NEW YORK — A 104-year-old heiress to a Montana copper mining fortune, now living in a New York hospital room, is at the center of a criminal investigation into her fortune and welfare .
The Manhattan district attorney’s office is looking into how Huguette Clark is being cared for and how her finances are being handled, according to two people familiar with the investigation.
Clark has been living in hospitals since leaving her luxury co-op overlooking Central Park more than 20 years ago, according to building staff who saw her leave in an ambulance.
Attorney Wallace Bock and accountant Irving Kamsler have been in charge of her financial affairs for years, and they are among the few people who have contact with her.
“She’s very much alive,” Bock said recently.
Neither Bock nor Kamsler returned calls about the investigation, which was first reported by MSNBC.com.
Officials at the Manhattan district attorney’s office wouldn’t say Wednesday whether an investigation was under way.
The district attorney’s office successfully prosecuted the case surrounding Brooke Astor, the late philanthropist and heiress whose 85-year-old son was convicted of scheming with her attorney to bilk millions of dollars from her.
Clark is worth about half a billion dollars, four times as much as Astor.
There is no public record of a Clark will, and distant relatives have not seen her in years.
Neither Bock nor Kamsler has been charged in the Clark investigation, but the questions remain: How are she and her fortune being cared for?
When she left home on the stretcher, Clark was frail but not physically ill, according to building staff.
Since then, nobody has lived in her meticulously maintained 42 rooms at 907 Fifth Ave., or her Connecticut castle, which is surrounded by 52 acres of land and now is on the market for $24 million.
The properties are financed by her inheritance as the daughter of a 19th century Montana copper mining king who built railroads across America, founding Las Vegas along the way.
Clark also owns a mansion in Santa Barbara, Calif., on a 23-acre bluff overlooking the Pacific Ocean.
All that is left of her privileged existence are the lifeless properties, and her name in the New York Social Register.
After leaving the Fifth Avenue apartment, Clark took up residence in Doctors’ Hospital on the Upper East Side to be “more comfortable,” according to MSNBC.com reports documenting her life.
But the hospital building was razed in 2004, and she now is in an ordinary hospital room elsewhere in the city.
Clark’s story begins in 1906 Paris, where she was born to then 62-year-old U.S. Sen. William A. Clark, of Montana, and a 23-year-old Michigan woman, Anna Eugenia La Chapelle.
Years of mining the Montana earth for copper made Clark the second-richest man in America, after the Rockefellers. To prove it, he built an ostentatious mansion on New York’s Fifth Avenue and gained power serving one term as a U.S. senator.
His daughter attended Miss Spence’s School for Girls in Manhattan, now The Spence School, studying modern dance while getting savvy about politics and art.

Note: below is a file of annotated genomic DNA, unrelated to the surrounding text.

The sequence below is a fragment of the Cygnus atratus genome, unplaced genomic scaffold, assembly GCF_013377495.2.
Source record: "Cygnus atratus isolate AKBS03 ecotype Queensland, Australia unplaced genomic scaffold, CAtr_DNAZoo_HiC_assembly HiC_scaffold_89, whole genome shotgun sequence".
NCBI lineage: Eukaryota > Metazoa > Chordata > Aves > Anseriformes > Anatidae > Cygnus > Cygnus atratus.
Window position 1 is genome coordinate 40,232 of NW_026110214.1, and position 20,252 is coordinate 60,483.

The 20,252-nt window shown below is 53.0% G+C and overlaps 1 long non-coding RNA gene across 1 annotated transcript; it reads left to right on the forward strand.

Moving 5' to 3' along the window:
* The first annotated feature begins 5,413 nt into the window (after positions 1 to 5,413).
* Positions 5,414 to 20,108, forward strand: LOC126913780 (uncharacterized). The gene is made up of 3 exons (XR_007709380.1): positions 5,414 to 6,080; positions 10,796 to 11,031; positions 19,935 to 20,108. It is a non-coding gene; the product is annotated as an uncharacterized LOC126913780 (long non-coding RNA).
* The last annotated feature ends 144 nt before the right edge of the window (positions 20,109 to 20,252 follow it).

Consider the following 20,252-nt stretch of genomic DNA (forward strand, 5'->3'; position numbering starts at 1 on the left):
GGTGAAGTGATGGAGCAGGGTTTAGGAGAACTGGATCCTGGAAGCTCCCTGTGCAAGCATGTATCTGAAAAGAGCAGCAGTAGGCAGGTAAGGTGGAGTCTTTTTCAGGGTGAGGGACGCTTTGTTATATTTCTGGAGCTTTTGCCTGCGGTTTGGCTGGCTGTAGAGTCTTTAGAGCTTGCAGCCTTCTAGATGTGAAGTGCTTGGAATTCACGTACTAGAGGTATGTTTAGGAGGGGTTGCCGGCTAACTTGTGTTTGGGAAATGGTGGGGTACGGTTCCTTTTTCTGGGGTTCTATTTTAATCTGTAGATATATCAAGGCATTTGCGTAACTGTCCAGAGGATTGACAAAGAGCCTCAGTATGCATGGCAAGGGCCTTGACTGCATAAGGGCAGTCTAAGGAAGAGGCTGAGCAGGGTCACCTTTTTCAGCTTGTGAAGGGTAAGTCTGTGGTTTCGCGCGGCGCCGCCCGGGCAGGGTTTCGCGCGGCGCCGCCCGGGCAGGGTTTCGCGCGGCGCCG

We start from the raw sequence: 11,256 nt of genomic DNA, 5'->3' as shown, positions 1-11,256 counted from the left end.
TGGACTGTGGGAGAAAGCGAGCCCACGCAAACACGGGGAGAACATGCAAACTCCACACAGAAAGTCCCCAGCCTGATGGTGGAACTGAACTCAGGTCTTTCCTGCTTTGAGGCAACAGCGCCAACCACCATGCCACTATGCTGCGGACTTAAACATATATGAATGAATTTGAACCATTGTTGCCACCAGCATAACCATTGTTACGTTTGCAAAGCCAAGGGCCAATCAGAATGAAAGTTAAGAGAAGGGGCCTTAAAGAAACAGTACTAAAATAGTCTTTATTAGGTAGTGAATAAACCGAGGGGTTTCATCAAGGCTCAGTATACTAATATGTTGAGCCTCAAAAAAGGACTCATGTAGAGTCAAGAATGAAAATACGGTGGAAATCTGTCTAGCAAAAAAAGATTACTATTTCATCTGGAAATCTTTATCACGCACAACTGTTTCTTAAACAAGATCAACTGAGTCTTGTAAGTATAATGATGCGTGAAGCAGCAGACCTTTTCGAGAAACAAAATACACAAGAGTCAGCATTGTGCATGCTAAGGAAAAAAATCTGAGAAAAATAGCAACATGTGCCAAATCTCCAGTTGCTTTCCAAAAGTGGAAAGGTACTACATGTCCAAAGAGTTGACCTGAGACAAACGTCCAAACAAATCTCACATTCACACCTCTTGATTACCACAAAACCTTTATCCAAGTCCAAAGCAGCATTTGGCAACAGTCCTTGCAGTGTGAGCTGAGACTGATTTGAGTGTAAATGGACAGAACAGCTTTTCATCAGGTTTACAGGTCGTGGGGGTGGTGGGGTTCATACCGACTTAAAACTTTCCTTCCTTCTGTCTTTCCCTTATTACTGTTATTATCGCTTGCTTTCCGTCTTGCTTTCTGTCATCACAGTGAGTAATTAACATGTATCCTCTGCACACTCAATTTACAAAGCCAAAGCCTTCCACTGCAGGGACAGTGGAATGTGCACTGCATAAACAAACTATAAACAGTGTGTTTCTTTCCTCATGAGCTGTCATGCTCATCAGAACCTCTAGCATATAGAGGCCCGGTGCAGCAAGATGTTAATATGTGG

In the Roaring Twenties, the Clarks’ Fifth Avenue home was the scene of wild parties, and Huguette hung out with rich young men who drove fast cars and flew planes.
At 22, she married a poor bank clerk, but they parted ways after only nine months. Huguette Clark cited desertion by her husband. He claimed she failed to consummate the marriage, according to “The Clarks: An American Phenomenon,” a book written by former family employee William D. Mangam.
Shortly after her father died in 1925, she and her mother left the mansion and moved to 907 Fifth Ave., the Italian Renaissance palazzo-style building where Huguette Clark lived for six decades.
It still is one of New York City’s most posh co-ops, and hers is the biggest apartment property on Fifth Avenue.
When her mother died in 1963, Huguette was transformed from a rather private socialite in her 50s to a social specter, an eccentric whom building staff members say they never saw. She had whatever she needed delivered.
Even distant relatives attempting to visit were discouraged from entering. She told several of her relatives to stand on the sidewalk and she would wave to them, staffers remember.
“She never went out,” said Laurance Kaiser IV, a Manhattan real estate agent who once met her in the Fifth Avenue building.
She apparently trusted almost no one, but was generous.
Each doorman got a $500 check from her at Christmas. They had seen her only a few times over the decades, and only by accident, while slipping mail under her door when she happened to open it. She would scurry away.
Huguette Clark left for good one day in the 1980s, on the stretcher. “She just got tired of living,” Kaiser said.
Steven Shirley, an amateur historian in Helena, Mont., said Clark was “very much on top of things, very lucid,” when he last spoke to her by phone a half dozen years ago.
Though hard of hearing and unable to understand all of his questions, “she reminisced about her days in France before World War I,” Shirley said.
“She read the New York Times every day and she was very aware of world events,” she added.
In the end, her vast fortune allowed the heiress to lead an ever more solitary life.
She is said to have once told friends that extreme wealth is a “menace to happiness.”BOOK TELLS CLARK’S STORY
Huguette Clark’s father, Sen. William A. Clark, founded the city of Las Vegas in 1905, as a place to service locomotives on his new railroad linking Los Angeles and Salt Lake City. His story is told in “The First 100,” a newspaper series and book published by the Review-Journal and Huntington Press. The Clark chapter can be read at www.1st100.com/part1/wclark.html.
LAS VEGAS REVIEW-JOURNAL